Pak woman principal sentenced to death for committing blasphemy
The woman was booked by the Lahore Police under Section 295C of the Pakistan Penal Code (PPC) based on the complaint of a local cleric in September 2013.
A Pakistani court has sentenced to death a woman principal of a private school in Lahore for committing blasphemy, according to news agency PTI. Additional district and sessions judge Mansoor Ahmad observed that the accused, Tanvir, committed blasphemy by making derogatory remarks against Prophet Muhammad. The court also imposed a fine of PKR 5,000 ($29) on the accused.
The case dates back to September 2013 when Lahore Police booked Tanvir under Section 295C of the Pakistan Penal Code (PPC) based on the complaint of a local cleric. She was accused of denying the finality of Prophet Muhammad and claimed herself to be the Prophet of Islam.
Tanvir's counsel Muhammad Ramzan argued that the court should consider that her client was an "unsound minded person". However, the prosecution stated that "the suspect was fit to stand trial as she was not mentally deranged" as per a report by a medical board of the Punjab Institute of Mental Health submitted to the court.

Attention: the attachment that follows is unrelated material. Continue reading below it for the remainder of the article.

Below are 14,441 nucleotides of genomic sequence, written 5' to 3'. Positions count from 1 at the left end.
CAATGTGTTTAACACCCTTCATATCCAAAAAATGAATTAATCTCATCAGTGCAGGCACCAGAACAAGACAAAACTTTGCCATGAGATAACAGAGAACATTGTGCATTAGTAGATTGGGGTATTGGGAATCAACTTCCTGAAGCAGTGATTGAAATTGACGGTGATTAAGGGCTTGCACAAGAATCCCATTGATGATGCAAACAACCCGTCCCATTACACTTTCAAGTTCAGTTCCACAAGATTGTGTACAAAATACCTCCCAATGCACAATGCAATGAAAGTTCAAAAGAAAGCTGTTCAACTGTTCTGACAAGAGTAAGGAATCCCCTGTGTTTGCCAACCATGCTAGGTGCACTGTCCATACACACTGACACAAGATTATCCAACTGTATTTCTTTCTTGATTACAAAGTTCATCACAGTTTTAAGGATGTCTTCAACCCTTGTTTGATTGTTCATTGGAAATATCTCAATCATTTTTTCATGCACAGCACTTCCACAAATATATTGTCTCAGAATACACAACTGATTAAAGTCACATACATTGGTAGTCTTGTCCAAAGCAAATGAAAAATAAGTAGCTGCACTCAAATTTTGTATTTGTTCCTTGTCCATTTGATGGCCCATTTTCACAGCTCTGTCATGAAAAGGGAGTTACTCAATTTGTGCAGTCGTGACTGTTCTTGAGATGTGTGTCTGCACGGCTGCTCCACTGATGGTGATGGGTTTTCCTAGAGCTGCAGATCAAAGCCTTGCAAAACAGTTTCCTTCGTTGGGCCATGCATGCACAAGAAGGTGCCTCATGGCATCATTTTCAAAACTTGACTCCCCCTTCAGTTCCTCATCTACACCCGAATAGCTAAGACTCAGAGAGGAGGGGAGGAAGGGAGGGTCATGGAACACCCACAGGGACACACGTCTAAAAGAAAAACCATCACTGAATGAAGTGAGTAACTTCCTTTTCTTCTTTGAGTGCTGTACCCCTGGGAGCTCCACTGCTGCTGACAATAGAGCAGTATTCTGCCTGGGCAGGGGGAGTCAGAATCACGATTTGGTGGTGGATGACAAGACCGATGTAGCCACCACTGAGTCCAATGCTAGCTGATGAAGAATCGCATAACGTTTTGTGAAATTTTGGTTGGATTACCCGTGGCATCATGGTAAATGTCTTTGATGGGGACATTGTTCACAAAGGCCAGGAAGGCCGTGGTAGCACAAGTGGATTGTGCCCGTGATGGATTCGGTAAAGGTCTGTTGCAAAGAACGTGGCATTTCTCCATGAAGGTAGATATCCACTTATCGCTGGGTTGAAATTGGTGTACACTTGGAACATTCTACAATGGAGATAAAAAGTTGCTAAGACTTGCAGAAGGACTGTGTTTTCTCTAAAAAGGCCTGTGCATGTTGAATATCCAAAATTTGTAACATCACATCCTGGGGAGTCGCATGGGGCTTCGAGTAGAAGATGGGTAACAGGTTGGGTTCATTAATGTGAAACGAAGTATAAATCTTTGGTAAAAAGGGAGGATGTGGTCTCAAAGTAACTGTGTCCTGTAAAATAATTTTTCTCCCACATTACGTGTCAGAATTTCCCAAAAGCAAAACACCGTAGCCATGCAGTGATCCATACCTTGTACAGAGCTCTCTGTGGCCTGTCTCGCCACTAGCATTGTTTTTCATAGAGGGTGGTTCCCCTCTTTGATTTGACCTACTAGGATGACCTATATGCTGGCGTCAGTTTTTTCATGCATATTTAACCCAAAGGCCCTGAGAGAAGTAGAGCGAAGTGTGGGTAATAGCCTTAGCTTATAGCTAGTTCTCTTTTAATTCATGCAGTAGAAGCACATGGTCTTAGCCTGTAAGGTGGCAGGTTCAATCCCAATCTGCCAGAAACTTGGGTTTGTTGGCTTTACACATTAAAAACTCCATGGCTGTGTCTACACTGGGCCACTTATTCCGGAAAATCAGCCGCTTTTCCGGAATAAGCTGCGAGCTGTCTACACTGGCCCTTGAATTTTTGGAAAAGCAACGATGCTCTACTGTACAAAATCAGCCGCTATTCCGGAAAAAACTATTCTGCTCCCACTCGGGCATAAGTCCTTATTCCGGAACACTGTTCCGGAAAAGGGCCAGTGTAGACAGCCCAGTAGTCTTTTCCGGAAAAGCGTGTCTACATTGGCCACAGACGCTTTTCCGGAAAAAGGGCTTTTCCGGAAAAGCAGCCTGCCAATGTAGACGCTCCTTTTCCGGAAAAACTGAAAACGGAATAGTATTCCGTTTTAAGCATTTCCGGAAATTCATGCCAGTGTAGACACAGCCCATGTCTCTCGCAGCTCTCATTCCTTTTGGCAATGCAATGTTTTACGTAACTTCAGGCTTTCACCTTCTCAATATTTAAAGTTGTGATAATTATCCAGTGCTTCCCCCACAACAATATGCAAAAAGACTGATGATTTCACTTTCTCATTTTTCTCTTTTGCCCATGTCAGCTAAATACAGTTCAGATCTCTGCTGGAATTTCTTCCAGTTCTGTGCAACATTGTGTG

Pakistan's blasphemy laws, colonial-era legislation, have been long termed controversial. However, their prescribed punishments, amended by former dictator General Muhammad Zia-ul-Haq, are considered extremely severe. A notorious case of blasphemy grabbed headlines in 2010 when a Pakistani Christian woman, Asia Noreen, popularly known as Asia Bibi, was convicted of blasphemy following an argument with a group of women in 2009 who accused her of insulting the Prophet Muhammed.
Nearly a decade later in October 2018, she was acquitted by the Supreme Court of Pakistan due to insufficient evidence, although she was not allowed to leave the country until the verdict was reviewed. Asia Bibi now lives in Canada at an undisclosed location.
At least 1,472 people have been charged under the blasphemy law in Pakistan since 1987. People accused of blasphemy are usually deprived of the right to a counsel of their choice as most lawyers refuse to take up such sensitive cases.